10 year treasury spread

To avoid dividend cuts and the resulting share price declines, investors should sell these agency mREIT stocks:

AARRRMOUR Residential REIT, Inc. (NYSE:ARR) currently yields 13%. For the 2016 Q1, the company reported a net interest margin of 1.27% and a leverage ratio of 9.06 to 1.

CMOCapstead Mortgage Corporation (NYSE:CMO) currently yields 9.3%. For Q1, the company’s net interest spread was 0.90%. Leverage was 9.14 times equity.

CYSCYS Investments Inc (NYSE:CYS) yields 11.8%. For Q1, CYS reported an interest rate spread on its portfolio of 1.45% and leverage of 6.76 times equity.

Two Harbors Investment Corp (NYSE:TWO) currently yields 10.8%. For the first quarter, net interest margin on the company’s agency MBS was 2.49% and the company’s leverage was 3.0 times equity. TWO does own non-agency MBS which pay higher yields and are typically not leveraged to the level of an agency MBS portfolio.

WMCWestern Asset Mortgage Capital Corp (NYSE:WMC) yields 20%. In Q1, the company reported a net interest spread of 1.53% and the portfolio was 5.3 times leveraged.

While the agency mREITs use leverage and financial engineering to generate high dividend yields, there are high-yield REITs that generate their dividend cash from what I call “real” businesses. Here are two REITs that pay attractive yields and won’t slash their dividends. You may even see dividend increases.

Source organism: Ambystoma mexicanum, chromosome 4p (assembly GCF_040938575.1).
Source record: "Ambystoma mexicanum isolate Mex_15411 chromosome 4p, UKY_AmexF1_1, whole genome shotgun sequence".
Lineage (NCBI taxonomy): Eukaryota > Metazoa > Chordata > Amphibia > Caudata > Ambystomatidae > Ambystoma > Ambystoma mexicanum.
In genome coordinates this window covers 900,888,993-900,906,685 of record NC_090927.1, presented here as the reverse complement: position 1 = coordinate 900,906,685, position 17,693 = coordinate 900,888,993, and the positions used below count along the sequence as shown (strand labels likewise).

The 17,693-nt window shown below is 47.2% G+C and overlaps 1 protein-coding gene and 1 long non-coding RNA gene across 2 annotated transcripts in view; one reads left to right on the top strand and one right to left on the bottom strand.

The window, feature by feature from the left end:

BXMTCSALBlackstone Mortgage Trust Inc. (NYSE:BXMT) is a finance REIT that actually makes loans on commercial property mortgages. The REIT gets a lot of leads from its sponsor, Blackstone Group LP (NYSE:BX), one of the world’s largest commercial property investors. BXMT currently yields 9.0%.

Communications Sales & Leasing Inc. (Nasdaq:CSAL) is a unique REIT that owns telecommunications fiber and copper wire lines along with cell tower assets. These assets are rented to telecom companies on long-term, triple net leases. CSAL went public in early 2015, and with recent acquisitions may soon be able to start growing the dividend. The stock yields 7.9%.

Avoiding stocks that might be about to significantly cut their dividends, like the five I profiled above, can sink your portfolio down the drain. That is why I like to share these articles often as I know the high yields on these stocks can look enticing from an income perspective, but many stocks with high yields do not have sustainable business models that can not only produce regular cash flow but also grow it.

I make it a habit of only hunting down and recommending stable companies that regularly increase their dividends, and this is the strategy that I use most often to produce superior results, no matter if the market moves up or down in the shorter term. The combination of a high yield and regular dividend growth is what has given me the most consistent gains out of any strategy that I have tried over my decades-long investing career.

And, there are currently over twenty of these stocks to choose from in my Monthly Paycheck Dividend Calendar, an income system used by thousands of dividend investors enjoying a steady stream of cash.